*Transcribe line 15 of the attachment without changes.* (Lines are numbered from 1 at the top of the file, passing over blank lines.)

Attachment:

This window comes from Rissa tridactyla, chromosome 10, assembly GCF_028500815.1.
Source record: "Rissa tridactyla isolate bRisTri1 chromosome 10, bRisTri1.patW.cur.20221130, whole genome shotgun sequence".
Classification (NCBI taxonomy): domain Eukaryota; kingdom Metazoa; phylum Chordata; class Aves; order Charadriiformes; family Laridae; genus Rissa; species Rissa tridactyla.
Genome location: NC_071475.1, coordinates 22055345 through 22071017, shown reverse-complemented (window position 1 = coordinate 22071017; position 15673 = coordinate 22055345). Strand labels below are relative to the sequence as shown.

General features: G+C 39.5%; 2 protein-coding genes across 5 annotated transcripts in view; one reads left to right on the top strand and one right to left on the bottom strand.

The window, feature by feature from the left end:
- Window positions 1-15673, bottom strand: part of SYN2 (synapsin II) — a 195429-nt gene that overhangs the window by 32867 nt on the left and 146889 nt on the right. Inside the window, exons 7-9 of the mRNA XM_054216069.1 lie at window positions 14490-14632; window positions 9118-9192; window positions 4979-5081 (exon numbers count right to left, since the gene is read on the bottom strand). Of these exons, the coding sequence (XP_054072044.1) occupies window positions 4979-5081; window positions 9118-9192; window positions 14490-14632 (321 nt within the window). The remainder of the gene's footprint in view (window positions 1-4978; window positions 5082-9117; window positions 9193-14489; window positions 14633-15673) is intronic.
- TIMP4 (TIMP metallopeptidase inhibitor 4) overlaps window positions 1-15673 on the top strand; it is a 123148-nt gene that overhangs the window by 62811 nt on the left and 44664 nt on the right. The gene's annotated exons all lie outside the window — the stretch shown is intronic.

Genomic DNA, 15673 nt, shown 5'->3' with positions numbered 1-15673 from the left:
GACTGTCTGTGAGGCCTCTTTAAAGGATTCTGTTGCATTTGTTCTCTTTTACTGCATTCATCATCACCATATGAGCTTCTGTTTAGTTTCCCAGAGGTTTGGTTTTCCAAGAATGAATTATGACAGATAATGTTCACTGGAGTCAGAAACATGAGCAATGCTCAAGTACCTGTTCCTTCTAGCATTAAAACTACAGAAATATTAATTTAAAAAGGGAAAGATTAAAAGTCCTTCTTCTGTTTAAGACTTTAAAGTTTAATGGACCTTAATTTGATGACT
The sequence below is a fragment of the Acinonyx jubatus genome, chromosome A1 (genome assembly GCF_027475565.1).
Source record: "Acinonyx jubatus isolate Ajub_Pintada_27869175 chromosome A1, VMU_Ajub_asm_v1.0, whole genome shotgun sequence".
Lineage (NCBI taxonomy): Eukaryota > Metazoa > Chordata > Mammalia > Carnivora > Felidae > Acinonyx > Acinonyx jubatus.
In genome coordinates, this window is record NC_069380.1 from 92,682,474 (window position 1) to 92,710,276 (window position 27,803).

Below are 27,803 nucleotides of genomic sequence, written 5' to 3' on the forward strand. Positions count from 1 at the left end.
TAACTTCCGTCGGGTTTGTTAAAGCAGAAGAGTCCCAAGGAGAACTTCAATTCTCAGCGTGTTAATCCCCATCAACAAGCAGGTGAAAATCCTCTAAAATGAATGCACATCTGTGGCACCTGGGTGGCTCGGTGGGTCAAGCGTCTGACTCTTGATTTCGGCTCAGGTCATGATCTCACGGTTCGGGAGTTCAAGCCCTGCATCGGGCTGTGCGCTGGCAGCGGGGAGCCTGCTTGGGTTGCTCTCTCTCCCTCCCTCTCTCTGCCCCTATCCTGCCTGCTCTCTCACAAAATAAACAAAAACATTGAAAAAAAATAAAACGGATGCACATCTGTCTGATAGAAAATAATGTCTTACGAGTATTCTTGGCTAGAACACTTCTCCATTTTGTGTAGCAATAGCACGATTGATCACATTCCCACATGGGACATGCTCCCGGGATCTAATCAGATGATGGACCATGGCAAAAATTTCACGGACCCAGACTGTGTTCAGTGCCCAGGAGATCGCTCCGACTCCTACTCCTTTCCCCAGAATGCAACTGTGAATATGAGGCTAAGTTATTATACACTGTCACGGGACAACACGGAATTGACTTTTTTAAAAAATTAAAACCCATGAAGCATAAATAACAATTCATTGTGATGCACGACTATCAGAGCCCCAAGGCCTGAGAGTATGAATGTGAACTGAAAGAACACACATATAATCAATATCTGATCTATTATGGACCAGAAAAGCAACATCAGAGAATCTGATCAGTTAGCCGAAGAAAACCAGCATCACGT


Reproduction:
Below are 27,803 nucleotides of genomic sequence, written 5' to 3' on the forward strand. Positions count from 1 at the left end.